“We understand situations such as this are concerning to parents, students and the Oakwood community. Oakwood Schools safety procedures, which have been put in place in the best interest of our students and staff, were followed. All are safe and classes have continued in session as normal.”
Published: Friday, May 25, 2018 @ 2:46 PM
BUTLER COUNTY — Three men have been sent to prison for an incident involving the sexual assault of a woman who was visiting Oxford in February.
In April, Roger Richard Michael Simpson, 24, of Cincinnati, was found guilty of 23 felony crimes, including 10 counts of rape, sexual battery, complicity to rape and kidnapping after a four-day trial. On Friday, Butler County Common Pleas Judge Michael Oster sentenced him to 51 years in prison.
Elijah Lee Mincy, 22, of Oxford, who was charged with 23 felony crimes, but took a plea deal pleading guilty to rape and kidnapping, was sentenced to eight years in prison.
The third defendant, Rodney Adrian Louis Gibson II, 22, of Cincinnati, was charged with 26 felony crimes, but also took a plea deal, pleading guilty to complicity to kidnapping. He was sentenced to five years in prison.
The crimes involved a woman, who was 19 years old at the time, who was visiting Oxford on Feb. 11 and 12, 2017. The assault occurred in an off-campus apartment complex on Southpointe Parkway, according to Oxford police.
The victim was intoxicated at a party at the apartment and went with one of the men to another apartment where the assault occurred, police said.
Prosecutors say the three men assaulted the woman and held her against her will for about 90 minutes at the residence before the woman rejoined her friends and told them she had been raped.
The victim addressed each man during the separate sentencing hearings.
“Before you I was fearless … I was looking forward to my future,” the victim told them.
She said she now had difficulty with everyday life.
“My body, my life, my choice was nothing to you,” she said.
Simpson’s attorney Donald Leroy pointed out to the judge that he has a 1-year-old son and he would like to remain active in the child’s life. There were also a number of church members in attendance in support of Simpson.
“He is sorry for his actions,” Leroy said.
In his address to the judge, Simpson offered an apology to his son and mother “for putting them through the pain of me having to go to prison.”
He quoted scripture and said he would pray for the victim, but did not offer an apology.
Both Mincy and Gibson, who was the person the victim went to visit prior to the assault, did apologize for their actions.
Defense attorneys for Mincy and Gibson pointed out the men and no previous criminal history, were high school graduates and, at the time of offenses, were enrolled at Miami University.
Michele Temmel, Mincy’s attorney said, “friends and family when I talk to them about Elijah, they describe him as being kind, thoughtful, a hard worker, trustworthy and respectful.”
A number of family members, some sobbing, spoke to the judge on Gibson’s behalf.
Defense attorney Scott Kruger said Gibson is “very selfless and interested in the welfare of others.”
“He is remorseful,” Kruger said, pointing out that Gibson apologized to the victim soon after the incident.
Published: Friday, May 25, 2018 @ 2:25 PM
MASON — Charges have been filed in the fatal crash that took the life of a 53-year-old Butler County woman earlier this month along the Warren-Butler county line.
Charges of vehicular manslaughter, a second-degree misdemeanor, and assured clear distance, a minor misdemeanor, will be filed against John Cowdrey of Liberty Township, according to a press release issued this afternoon by the Warren County Sheriff’s Office.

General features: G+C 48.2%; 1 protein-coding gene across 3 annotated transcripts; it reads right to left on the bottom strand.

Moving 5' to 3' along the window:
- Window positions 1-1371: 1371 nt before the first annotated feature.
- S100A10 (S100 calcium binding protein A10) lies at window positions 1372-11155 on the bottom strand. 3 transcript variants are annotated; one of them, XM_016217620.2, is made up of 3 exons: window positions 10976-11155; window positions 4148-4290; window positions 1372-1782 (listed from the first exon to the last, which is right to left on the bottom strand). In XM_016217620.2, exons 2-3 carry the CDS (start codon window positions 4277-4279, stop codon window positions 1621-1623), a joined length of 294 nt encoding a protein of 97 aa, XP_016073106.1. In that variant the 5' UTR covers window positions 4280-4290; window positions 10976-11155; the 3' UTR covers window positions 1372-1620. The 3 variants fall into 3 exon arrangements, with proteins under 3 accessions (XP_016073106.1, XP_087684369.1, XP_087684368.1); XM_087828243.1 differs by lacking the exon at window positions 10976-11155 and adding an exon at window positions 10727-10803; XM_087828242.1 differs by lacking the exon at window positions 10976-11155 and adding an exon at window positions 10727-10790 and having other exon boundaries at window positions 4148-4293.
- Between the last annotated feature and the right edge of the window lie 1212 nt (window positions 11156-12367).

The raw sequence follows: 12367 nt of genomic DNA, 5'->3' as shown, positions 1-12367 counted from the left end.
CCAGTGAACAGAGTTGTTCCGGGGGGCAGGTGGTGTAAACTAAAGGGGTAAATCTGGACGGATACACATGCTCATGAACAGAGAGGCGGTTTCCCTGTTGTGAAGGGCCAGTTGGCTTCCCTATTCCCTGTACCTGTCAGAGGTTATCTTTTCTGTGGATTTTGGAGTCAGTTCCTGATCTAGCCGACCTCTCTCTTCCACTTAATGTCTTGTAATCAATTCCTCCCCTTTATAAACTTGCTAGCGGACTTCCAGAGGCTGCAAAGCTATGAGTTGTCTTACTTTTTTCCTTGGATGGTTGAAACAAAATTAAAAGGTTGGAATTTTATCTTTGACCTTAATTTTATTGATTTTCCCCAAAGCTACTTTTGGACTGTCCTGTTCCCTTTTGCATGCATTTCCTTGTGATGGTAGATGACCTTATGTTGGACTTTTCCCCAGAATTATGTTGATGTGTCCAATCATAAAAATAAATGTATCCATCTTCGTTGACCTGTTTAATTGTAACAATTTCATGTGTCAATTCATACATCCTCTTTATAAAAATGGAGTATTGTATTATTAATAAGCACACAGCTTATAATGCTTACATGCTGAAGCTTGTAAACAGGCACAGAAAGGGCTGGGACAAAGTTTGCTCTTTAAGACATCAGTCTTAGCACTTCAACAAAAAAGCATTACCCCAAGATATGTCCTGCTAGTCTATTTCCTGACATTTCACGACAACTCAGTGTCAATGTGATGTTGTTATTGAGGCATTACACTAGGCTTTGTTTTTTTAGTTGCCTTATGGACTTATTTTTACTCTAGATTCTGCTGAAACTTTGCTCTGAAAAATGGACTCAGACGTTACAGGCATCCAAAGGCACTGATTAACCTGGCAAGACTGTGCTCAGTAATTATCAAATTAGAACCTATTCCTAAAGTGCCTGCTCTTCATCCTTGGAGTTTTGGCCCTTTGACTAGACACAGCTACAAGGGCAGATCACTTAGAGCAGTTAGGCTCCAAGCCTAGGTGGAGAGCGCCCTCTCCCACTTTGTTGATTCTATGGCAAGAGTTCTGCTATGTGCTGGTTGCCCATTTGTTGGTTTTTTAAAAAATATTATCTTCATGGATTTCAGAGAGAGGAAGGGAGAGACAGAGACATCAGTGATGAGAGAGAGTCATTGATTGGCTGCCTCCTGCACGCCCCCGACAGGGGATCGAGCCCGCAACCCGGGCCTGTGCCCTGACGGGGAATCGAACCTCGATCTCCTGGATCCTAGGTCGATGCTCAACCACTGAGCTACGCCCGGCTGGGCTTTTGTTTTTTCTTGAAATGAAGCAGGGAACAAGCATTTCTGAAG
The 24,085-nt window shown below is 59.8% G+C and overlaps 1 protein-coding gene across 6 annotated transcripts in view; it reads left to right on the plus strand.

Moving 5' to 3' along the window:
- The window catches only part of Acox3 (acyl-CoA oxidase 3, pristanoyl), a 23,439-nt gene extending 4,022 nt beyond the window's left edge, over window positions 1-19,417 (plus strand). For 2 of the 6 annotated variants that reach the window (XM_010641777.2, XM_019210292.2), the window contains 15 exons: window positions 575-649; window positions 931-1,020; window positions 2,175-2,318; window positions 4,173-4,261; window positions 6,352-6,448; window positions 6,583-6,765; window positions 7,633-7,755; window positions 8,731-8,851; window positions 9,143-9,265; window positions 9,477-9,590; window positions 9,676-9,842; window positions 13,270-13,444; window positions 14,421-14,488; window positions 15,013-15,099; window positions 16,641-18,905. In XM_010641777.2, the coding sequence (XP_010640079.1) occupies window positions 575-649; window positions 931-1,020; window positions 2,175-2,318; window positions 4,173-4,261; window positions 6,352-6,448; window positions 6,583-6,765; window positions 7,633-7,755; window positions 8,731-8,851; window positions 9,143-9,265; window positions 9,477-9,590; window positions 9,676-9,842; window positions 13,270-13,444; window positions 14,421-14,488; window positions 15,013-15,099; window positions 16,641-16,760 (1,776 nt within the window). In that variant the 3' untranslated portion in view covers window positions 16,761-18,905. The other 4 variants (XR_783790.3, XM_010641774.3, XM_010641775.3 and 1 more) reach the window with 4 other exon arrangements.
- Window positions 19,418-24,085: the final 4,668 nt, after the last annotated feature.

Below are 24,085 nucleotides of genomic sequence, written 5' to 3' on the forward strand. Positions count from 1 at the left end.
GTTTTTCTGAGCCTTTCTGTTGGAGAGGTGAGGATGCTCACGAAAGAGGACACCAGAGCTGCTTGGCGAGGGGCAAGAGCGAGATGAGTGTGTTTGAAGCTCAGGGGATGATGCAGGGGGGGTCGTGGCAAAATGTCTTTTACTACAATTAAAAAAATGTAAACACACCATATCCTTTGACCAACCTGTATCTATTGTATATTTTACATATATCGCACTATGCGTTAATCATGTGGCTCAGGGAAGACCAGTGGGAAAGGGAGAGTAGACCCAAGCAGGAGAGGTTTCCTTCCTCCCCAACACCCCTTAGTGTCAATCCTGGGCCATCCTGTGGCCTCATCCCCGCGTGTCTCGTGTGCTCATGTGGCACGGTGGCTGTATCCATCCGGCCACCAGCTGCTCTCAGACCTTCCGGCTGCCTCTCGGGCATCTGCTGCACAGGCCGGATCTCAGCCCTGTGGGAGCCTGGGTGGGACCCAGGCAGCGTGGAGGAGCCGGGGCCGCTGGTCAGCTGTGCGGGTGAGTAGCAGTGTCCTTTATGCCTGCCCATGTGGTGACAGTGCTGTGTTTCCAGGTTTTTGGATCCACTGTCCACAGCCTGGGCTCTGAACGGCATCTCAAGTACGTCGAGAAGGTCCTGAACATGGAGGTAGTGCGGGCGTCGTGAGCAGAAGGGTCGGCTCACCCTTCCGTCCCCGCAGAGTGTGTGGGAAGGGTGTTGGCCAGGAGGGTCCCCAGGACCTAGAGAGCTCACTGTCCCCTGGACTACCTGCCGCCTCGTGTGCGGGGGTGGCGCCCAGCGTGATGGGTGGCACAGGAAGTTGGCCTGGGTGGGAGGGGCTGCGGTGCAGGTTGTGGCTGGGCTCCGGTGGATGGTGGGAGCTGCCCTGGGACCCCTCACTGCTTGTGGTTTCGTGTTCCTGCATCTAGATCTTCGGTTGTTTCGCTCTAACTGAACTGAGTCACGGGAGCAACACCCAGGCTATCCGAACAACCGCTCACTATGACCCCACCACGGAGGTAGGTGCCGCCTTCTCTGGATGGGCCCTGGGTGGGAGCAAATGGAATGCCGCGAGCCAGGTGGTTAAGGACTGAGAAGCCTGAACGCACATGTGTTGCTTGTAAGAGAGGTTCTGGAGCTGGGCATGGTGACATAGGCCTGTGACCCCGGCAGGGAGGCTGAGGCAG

The charges stem from the May 11 crash that allegedly resulted in the death of Tina Campbell and injuries to Aaron Reed, two passing drivers who stopped to help after another crash on Butler Warren Road.
The Butler County woman’s death heightened residents’ concern about traffic safety in the fast-growing area along the Butler-Warren county line, east of Interstate 75.
Campbell, 53, of Liberty Twp., died May 14 from injuries suffered on May 11 as she was helping victims of a crash on Butler-Warren Road at Heritage Club Drive.
Campbell, a wife, mother and grandmother, was popular with neighbors.
According to the crash report, Campbell and Reed, 49, of Mason were out of their cars giving aid to Jagdish Makkar, 83, of Beavercreek, and Ciarra Witt, 18, of Monroe, after their crash at the entrance to the Heritage Club development. A 2011 Mazda CX-9 driven northbound on Butler-Warren Road by Cowdery swerved to avoid the disabled vehicles and “rotated counter-clockwise” into Campbell and Reed.
Campbell was pronounced dead at West Chester Hospital. None of the others was left with incapacitating injuries, according to investigators.
Published: Friday, May 25, 2018 @ 3:20 AM
ATLANTA — Residents at Aspire Lenox Park Apartments in Atlanta are wondering what it will take to stop the recent spike in car break-ins at their complex.
“It’s not like they’re breaking into unlocked cars. They’re all locked cars, and it’s just -- there’s no rhyme or reason,” resident Bailey Beckham said.
Atlanta police told WSB 28 cars were targeted, mostly in the parking deck.
“I hadn’t heard that number. I know there were eight the other weekend, but 28 is a lot,” resident Alex King said.
"It's kind of scary because we don’t know why or what's going on or how we're going to stop it. It’s just nerve-racking,” Beckham said.
The break-ins have been especially frustrating for victims like Ryan Colley, who had nothing visible in his car and nothing taken.
“It’s devastating and it hurts because we had to pay out of pocket. Our deductible, of course, and the insurance is $500, and anything below that you have to pay out of pocket,” Colley said.
Residents said they received emails about increased patrols and security, but there are mixed opinions on the results so far.
“They say they’re going to hire some security. I haven’t seen anything yet,” Colley said.
“I guess that's helpful, but I just don’t know how we’re going to stop it if we don't know how many people or where or when,” Beckham said.
“Maybe setting up cameras in the area, so if they don’t catch the people and this continues to happen, at least they have cameras and can find them a little easier,” King said.